DC Preview: Detective Comics #1076

Courtesy of DC Comics.

And since all of those ideas and moving parts weren’t enough, there’s yet another vital wrinkle to “Outlaw” as a whole.

“When we talked about ‘Outlaw’ at the very beginning, I said it was a very Sergio Leone-inspired arc,” said Ram V. “A lot of people assume that meant Batman would be wearing cowboy hats and spurred boots, but I don’t think it’s quite that. My quintessential western is The Magnificent Seven, which was obviously a take on Seven Samurai. I wanted to do that concept of a group of ne’er-do-wells coming together to accomplish an impossible task. That was the simple premise — obviously transposing that over the Gothic tragedy that we’ve been telling through Detective Comics. So it made sense then that if you wanted to try and rescue Batman from an impossible situation, you would call on Catwoman — who better to break out of a prison?”

But if you think westerns and operas don’t have nearly enough in common, you couldn’t be more wrong.

“I think Westerns are absolutely operatic storytelling,” said Ram V. “I think they’re fundamentally obsessed with tragic characters. All of the great Westerns have heroes who don’t end up well, and who don’t get to participate in the rewards of their endeavor. And so that kind of tragedy — ‘The good life isn’t for me, but I will fight the good fight if you need me to’ — has always been part of the great Westerns for me.”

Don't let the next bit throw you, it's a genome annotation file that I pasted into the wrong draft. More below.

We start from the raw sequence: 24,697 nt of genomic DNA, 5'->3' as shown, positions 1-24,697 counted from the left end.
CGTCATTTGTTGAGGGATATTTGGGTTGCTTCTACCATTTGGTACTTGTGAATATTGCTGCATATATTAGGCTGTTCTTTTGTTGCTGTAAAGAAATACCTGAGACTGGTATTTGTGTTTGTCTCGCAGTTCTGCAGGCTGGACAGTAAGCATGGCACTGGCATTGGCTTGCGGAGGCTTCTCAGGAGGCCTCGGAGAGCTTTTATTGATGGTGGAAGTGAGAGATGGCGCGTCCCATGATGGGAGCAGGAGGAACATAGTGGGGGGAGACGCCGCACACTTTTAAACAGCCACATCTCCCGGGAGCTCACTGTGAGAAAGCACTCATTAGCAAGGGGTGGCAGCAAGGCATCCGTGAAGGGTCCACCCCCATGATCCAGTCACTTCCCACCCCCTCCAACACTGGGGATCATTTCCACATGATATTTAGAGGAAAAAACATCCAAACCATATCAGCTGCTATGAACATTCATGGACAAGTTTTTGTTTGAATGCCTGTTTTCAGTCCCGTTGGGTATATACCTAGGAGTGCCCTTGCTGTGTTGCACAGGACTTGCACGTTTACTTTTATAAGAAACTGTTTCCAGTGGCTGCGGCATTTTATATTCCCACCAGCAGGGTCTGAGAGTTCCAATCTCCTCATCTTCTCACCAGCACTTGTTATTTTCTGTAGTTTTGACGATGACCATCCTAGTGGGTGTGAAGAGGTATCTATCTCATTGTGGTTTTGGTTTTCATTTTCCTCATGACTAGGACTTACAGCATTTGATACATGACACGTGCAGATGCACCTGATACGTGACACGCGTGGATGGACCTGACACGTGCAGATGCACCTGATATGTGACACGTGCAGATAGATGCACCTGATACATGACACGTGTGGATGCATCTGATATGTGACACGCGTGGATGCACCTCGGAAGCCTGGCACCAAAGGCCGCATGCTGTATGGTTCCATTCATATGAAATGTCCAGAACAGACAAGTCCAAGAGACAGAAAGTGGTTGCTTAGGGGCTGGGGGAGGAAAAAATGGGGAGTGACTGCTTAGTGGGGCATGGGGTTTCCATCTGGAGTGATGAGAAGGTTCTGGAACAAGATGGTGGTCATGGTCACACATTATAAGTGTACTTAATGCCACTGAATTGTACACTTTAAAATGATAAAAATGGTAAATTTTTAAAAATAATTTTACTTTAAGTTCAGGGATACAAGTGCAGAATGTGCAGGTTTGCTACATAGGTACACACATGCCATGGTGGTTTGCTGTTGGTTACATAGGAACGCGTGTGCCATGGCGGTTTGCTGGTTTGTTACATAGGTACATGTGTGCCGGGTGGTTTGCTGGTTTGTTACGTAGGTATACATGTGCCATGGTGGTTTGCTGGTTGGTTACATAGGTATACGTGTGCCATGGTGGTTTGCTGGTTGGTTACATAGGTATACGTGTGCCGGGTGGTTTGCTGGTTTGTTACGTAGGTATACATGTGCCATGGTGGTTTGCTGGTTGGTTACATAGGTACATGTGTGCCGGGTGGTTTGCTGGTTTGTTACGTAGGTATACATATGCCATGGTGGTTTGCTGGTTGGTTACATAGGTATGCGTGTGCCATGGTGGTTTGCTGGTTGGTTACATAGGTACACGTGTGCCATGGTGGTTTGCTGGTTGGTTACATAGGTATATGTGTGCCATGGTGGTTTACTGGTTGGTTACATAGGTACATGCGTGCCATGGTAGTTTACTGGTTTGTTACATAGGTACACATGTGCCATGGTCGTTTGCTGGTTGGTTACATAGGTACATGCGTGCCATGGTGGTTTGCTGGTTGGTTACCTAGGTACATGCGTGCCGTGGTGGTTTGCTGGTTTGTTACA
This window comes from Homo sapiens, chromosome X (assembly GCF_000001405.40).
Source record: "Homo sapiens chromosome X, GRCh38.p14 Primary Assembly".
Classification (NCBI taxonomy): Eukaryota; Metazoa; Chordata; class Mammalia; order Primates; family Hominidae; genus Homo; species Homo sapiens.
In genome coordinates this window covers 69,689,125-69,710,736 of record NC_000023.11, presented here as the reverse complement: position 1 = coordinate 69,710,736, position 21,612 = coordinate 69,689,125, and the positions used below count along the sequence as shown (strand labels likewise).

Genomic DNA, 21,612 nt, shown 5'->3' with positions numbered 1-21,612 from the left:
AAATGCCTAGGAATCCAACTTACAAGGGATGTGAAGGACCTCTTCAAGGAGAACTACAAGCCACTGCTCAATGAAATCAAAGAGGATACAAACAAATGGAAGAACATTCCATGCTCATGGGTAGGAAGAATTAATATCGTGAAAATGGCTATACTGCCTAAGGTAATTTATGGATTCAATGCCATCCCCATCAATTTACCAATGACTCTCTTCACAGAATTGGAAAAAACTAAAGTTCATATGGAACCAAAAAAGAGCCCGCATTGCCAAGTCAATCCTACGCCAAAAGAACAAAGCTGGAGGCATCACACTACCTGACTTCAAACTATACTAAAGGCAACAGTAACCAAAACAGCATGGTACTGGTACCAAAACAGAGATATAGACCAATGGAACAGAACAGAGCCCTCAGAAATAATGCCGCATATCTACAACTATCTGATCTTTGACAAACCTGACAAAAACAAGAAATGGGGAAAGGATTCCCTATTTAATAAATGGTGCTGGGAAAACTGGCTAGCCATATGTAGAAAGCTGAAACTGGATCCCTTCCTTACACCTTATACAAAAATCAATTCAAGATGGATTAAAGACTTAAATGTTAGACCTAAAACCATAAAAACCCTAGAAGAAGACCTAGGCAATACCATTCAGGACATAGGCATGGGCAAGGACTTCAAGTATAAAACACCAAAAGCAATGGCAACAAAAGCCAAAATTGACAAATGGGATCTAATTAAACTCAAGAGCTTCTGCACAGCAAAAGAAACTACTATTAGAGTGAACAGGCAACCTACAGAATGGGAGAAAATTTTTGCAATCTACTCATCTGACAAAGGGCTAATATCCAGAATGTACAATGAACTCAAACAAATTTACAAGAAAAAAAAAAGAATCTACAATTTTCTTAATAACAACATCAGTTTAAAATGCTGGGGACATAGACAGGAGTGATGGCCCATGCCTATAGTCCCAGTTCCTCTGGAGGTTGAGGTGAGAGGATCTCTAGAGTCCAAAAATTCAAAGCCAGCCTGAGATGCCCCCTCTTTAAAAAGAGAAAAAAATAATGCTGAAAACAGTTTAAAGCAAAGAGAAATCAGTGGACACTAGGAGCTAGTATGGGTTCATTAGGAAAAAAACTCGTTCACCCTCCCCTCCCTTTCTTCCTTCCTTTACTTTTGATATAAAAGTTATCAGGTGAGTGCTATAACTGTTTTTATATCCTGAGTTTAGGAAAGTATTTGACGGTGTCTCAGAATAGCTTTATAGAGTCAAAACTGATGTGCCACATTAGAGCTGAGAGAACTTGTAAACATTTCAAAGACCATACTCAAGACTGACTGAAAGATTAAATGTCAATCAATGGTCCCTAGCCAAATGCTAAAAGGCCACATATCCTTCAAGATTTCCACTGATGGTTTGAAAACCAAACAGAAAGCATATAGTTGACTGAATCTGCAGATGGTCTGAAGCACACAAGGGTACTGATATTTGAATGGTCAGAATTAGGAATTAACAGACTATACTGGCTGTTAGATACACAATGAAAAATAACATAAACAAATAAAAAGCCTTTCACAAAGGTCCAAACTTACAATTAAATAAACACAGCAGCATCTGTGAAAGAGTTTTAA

He added, “Certainly the Spaghetti Westerns, which have more of a European bent to them, and which also take very heavily from [Akira] Kurosawa’s stories have also constantly been obsessed with the personal tragedy of their heroes, whether that’s your Yojimbo or Seven Samurai. And so I think there is a lineage to that operatic tragedy, which you can trace almost back to Greek tragedies if you wanted to.”

You may feel like, given the sheer weight of ideas and concepts within the arc, that “Outlaw” may be more important than the “intermission” label it was assigned. And that’s very much true: this is still must-read stuff.

“It might be a palate cleanser, but it’s very much still an integral part of the arc, even as we’re moving away from Batman and into kind of the greater world,” said Ram V. “If you skip the intermezzo in an actual opera, I think most people would struggle to work through act three.”